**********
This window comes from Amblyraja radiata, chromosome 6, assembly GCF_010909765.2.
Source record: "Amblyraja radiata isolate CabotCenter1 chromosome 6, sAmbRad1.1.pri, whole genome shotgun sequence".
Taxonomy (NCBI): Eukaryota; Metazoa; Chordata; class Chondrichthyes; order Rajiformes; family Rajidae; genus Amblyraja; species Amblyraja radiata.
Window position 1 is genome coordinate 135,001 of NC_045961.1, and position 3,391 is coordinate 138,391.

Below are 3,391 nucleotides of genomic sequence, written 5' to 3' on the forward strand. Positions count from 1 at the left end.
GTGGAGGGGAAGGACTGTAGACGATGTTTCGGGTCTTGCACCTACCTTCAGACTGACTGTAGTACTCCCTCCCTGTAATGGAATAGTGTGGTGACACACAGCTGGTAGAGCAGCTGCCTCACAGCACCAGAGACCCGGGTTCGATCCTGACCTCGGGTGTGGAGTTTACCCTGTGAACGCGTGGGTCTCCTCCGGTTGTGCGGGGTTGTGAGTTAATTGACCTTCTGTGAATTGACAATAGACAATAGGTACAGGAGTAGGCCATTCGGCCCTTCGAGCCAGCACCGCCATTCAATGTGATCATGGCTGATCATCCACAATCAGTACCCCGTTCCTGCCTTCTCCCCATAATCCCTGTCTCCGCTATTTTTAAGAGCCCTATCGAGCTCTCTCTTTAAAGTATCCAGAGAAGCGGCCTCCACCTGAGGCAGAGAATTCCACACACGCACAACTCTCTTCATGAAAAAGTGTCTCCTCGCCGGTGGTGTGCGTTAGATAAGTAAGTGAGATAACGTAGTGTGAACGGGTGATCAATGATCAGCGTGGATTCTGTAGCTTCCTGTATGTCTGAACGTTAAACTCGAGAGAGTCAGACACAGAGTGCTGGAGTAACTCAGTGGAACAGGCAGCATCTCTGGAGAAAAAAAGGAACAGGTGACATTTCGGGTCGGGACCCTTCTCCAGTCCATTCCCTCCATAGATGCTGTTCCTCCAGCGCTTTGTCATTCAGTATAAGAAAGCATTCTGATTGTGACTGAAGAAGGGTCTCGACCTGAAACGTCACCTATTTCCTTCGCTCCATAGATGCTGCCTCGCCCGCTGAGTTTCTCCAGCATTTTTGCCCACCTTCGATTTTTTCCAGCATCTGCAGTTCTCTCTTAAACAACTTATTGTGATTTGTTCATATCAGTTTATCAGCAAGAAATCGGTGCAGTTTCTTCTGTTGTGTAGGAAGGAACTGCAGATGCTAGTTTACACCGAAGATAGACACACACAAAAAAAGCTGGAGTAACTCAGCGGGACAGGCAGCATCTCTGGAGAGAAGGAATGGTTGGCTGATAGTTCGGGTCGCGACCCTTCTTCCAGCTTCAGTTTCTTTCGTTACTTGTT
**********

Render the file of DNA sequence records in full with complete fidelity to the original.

This window comes from Amblyraja radiata, chromosome 6, assembly GCF_010909765.2.
Source record: "Amblyraja radiata isolate CabotCenter1 chromosome 6, sAmbRad1.1.pri, whole genome shotgun sequence".
Taxonomy (NCBI): Eukaryota; Metazoa; Chordata; class Chondrichthyes; order Rajiformes; family Rajidae; genus Amblyraja; species Amblyraja radiata.
Window position 1 is genome coordinate 135,001 of NC_045961.1, and position 3,391 is coordinate 138,391.

Below are 3,391 nucleotides of genomic sequence, written 5' to 3' on the forward strand. Positions count from 1 at the left end.
GTGGAGGGGAAGGACTGTAGACGATGTTTCGGGTCTTGCACCTACCTTCAGACTGACTGTAGTACTCCCTCCCTGTAATGGAATAGTGTGGTGACACACAGCTGGTAGAGCAGCTGCCTCACAGCACCAGAGACCCGGGTTCGATCCTGACCTCGGGTGTGGAGTTTACCCTGTGAACGCGTGGGTCTCCTCCGGTTGTGCGGGGTTGTGAGTTAATTGACCTTCTGTGAATTGACAATAGACAATAGGTACAGGAGTAGGCCATTCGGCCCTTCGAGCCAGCACCGCCATTCAATGTGATCATGGCTGATCATCCACAATCAGTACCCCGTTCCTGCCTTCTCCCCATAATCCCTGTCTCCGCTATTTTTAAGAGCCCTATCGAGCTCTCTCTTTAAAGTATCCAGAGAAGCGGCCTCCACCTGAGGCAGAGAATTCCACACACGCACAACTCTCTTCATGAAAAAGTGTCTCCTCGCCGGTGGTGTGCGTTAGATAAGTAAGTGAGATAACGTAGTGTGAACGGGTGATCAATGATCAGCGTGGATTCTGTAGCTTCCTGTATGTCTGAACGTTAAACTCGAGAGAGTCAGACACAGAGTGCTGGAGTAACTCAGTGGAACAGGCAGCATCTCTGGAGAAAAAAAGGAACAGGTGACATTTCGGGTCGGGACCCTTCTCCAGTCCATTCCCTCCATAGATGCTGTTCCTCCAGCGCTTTGTCATTCAGTATAAGAAAGCATTCTGATTGTGACTGAAGAAGGGTCTCGACCTGAAACGTCACCTATTTCCTTCGCTCCATAGATGCTGCCTCGCCCGCTGAGTTTCTCCAGCATTTTTGCCCACCTTCGATTTTTTCCAGCATCTGCAGTTCTCTCTTAAACAACTTATTGTGATTTGTTCATATCAGTTTATCAGCAAGAAATCGGTGCAGTTTCTTCTGTTGTGTAGGAAGGAACTGCAGATGCTAGTTTACACCGAAGATAGACACACACAAAAAAAGCTGGAGTAACTCAGCGGGACAGGCAGCATCTCTGGAGAGAAGGAATGGTTGGCTGATAGTTCGGGTCGCGACCCTTCTTCCAGCTTCAGTTTCTTTCGTTACTTGTT